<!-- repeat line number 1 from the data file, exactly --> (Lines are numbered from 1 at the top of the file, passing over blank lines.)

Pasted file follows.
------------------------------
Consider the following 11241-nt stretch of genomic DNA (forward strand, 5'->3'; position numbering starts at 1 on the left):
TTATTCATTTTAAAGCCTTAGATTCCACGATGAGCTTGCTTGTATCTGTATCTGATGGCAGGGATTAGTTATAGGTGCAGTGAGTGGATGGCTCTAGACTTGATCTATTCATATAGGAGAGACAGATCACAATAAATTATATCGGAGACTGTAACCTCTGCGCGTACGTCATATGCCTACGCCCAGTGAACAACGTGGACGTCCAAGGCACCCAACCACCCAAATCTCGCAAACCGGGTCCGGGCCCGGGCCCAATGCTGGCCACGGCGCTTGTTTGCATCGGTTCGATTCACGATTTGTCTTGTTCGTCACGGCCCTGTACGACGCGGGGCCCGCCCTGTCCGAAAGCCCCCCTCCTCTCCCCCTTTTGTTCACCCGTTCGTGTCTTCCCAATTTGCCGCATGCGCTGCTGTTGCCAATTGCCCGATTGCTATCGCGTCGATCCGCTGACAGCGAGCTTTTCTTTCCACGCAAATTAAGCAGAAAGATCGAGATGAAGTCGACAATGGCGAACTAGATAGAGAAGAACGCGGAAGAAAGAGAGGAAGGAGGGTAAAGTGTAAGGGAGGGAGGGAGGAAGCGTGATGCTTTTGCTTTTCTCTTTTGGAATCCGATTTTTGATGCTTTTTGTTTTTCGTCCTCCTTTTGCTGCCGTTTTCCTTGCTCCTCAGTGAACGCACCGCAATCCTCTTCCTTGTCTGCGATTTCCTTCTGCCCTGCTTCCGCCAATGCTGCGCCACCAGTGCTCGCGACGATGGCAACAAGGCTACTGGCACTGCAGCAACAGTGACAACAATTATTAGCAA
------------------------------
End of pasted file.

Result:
Consider the following 11241-nt stretch of genomic DNA (forward strand, 5'->3'; position numbering starts at 1 on the left):